Remember Maslow’s motivation theory? According to this author, there are 5 needs that drive humans: physiological needs, safety needs, communal needs, esteem needs and self-actualization needs. The main idea is that some needs must be fulfilled earlier than others. For example, if you are hungry, you will first eat then search for protection. Once your safety needs are taken care of, you begin to feel communal needs – search for friends, to have a family, and so on. The last need is quite different from others: a self-actualization ; once established, it “continues to be felt”. We believe that, when consumers choose to engage with a brand, participation in co-creation projects creates a sustainable meaning for consumers. There’s still one important condition: they need your feedback.
Sharing (creative) ideas is crucial
It’s not just about money and recognition, even though they are important drivers in consumer collaboration with brands. We recently found one of numerous web 2.0-colored Maslow pyramids that hierarchize the web-services we use today. We could debate about the legitimacy of applying Maslow’s hierarchy of needs to the web (and, believe us, we did!) but the point is that different services satisfy different needs : Google or Gmail fulfil our most basic needs, Spamfighter or ReputationSquad take care of our security on the web, social networks let us stay in contact with friends or share content with them, we post YouTube videos of ourselves singing or dancing, and finally contributing to projects like Wikipedia or Global Voices is just personally rewarding ! It makes sense for us, as citizens, to contribute to a global project that improves knowledge or access to information. Crafting and sharing information with others is crucial. The same seems to apply to voluntary participants in co-creation.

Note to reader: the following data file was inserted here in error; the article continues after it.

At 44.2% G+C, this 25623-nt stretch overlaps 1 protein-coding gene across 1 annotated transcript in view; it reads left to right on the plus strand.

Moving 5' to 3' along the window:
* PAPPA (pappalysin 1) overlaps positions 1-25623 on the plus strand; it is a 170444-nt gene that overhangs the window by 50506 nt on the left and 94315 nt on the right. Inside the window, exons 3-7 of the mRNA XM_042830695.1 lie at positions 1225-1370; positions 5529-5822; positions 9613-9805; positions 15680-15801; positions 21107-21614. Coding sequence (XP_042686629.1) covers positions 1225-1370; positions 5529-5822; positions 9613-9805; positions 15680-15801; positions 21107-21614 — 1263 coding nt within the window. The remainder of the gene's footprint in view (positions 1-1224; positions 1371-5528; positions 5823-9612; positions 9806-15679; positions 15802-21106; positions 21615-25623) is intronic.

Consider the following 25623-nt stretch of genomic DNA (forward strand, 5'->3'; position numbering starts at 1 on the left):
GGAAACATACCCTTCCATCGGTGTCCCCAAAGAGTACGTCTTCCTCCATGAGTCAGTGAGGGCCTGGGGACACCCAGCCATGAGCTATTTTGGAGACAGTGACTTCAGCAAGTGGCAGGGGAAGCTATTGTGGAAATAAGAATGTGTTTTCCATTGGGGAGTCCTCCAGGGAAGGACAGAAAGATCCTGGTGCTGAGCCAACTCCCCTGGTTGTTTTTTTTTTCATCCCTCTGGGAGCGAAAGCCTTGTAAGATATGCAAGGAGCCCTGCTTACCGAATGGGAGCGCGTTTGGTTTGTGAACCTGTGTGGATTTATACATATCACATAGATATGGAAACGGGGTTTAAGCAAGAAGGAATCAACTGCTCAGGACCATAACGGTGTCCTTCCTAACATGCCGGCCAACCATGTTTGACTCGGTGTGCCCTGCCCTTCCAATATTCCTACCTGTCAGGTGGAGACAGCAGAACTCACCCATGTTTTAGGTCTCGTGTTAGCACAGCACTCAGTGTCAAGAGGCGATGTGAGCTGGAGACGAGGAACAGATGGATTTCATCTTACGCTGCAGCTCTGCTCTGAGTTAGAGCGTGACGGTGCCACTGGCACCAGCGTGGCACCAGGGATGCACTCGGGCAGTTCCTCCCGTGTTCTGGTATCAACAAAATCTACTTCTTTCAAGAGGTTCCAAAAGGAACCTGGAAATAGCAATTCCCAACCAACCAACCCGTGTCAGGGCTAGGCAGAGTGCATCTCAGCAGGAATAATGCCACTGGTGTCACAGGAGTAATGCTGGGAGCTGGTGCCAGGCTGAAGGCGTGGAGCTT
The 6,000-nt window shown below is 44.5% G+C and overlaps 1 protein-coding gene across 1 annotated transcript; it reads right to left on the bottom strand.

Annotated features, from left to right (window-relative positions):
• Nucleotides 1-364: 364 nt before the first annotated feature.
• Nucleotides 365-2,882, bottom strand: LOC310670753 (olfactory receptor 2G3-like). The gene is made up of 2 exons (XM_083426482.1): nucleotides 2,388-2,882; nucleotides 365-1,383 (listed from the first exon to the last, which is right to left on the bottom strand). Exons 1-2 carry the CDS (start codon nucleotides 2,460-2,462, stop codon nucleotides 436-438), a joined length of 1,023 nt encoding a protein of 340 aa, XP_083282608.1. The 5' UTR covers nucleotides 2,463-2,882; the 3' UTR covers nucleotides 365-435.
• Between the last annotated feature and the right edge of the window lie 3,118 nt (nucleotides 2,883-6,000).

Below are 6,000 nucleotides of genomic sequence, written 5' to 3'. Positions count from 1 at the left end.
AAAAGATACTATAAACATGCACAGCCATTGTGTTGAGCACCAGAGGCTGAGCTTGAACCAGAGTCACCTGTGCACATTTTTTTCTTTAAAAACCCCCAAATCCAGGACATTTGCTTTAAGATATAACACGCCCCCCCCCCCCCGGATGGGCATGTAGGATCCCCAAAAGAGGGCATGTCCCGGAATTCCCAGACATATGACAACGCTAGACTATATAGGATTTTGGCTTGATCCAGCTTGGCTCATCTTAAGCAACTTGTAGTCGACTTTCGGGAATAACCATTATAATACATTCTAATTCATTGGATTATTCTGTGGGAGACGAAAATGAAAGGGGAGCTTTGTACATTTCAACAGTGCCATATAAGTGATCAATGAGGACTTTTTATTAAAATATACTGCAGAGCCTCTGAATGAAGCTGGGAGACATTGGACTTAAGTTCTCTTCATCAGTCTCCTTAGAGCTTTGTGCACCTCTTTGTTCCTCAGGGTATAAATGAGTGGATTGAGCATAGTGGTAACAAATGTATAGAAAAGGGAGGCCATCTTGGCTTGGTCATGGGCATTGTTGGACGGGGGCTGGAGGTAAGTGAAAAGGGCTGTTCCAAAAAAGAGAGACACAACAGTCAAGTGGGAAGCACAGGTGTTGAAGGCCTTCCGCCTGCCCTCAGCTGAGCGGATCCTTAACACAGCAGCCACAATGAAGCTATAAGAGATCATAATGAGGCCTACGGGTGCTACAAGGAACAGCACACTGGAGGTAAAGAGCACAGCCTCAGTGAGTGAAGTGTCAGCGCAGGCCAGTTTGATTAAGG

People want your feedback !
Recently we presented the main drivers of participation for consumers to engage with brands: fun, fulfilment, fortune and fame. These motivations to collaborate can vary from one individual to another: some creative consumers are searching for fun tasks, others are looking for recognition, and for the others self-fulfilment is the most important driver in co-creation project participation. Not every consumer wants to talk with brands, but those who do should be taken care of! Challenging them to come up with creative ideas for real problems and real companies is important to a lot of them. This is a nudge to big companies: solicit those who are voluntary co-creators ! Listen to their covert advances and let them imagine your brand! One member of eYeka recently told us that “the chance to generate ideas for large brands is absolutely fantastic and challenging”. True story!
How about you ? What’s your motivation to participate in online tasks ?